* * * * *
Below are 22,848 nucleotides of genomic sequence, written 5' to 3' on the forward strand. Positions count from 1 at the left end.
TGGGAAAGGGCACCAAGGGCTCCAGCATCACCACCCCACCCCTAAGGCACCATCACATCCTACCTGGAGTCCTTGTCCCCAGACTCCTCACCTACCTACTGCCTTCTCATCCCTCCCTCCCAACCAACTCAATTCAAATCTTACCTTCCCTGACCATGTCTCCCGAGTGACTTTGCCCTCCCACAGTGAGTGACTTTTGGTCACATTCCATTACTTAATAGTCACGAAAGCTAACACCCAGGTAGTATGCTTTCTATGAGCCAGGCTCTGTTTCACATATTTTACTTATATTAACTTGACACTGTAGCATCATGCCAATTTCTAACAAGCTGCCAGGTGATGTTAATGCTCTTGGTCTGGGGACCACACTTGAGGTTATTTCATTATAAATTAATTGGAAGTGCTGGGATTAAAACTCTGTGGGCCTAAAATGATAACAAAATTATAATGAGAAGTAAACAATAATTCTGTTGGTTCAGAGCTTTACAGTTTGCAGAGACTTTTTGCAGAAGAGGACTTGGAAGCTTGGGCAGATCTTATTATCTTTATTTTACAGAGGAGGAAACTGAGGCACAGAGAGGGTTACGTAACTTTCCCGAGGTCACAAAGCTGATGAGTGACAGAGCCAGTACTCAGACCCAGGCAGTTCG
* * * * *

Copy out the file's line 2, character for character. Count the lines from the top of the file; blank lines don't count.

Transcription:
TGGGAAAGGGCACCAAGGGCTCCAGCATCACCACCCCACCCCTAAGGCACCATCACATCCTACCTGGAGTCCTTGTCCCCAGACTCCTCACCTACCTACTGCCTTCTCATCCCTCCCTCCCAACCAACTCAATTCAAATCTTACCTTCCCTGACCATGTCTCCCGAGTGACTTTGCCCTCCCACAGTGAGTGACTTTTGGTCACATTCCATTACTTAATAGTCACGAAAGCTAACACCCAGGTAGTATGCTTTCTATGAGCCAGGCTCTGTTTCACATATTTTACTTATATTAACTTGACACTGTAGCATCATGCCAATTTCTAACAAGCTGCCAGGTGATGTTAATGCTCTTGGTCTGGGGACCACACTTGAGGTTATTTCATTATAAATTAATTGGAAGTGCTGGGATTAAAACTCTGTGGGCCTAAAATGATAACAAAATTATAATGAGAAGTAAACAATAATTCTGTTGGTTCAGAGCTTTACAGTTTGCAGAGACTTTTTGCAGAAGAGGACTTGGAAGCTTGGGCAGATCTTATTATCTTTATTTTACAGAGGAGGAAACTGAGGCACAGAGAGGGTTACGTAACTTTCCCGAGGTCACAAAGCTGATGAGTGACAGAGCCAGTACTCAGACCCAGGCAGTTCG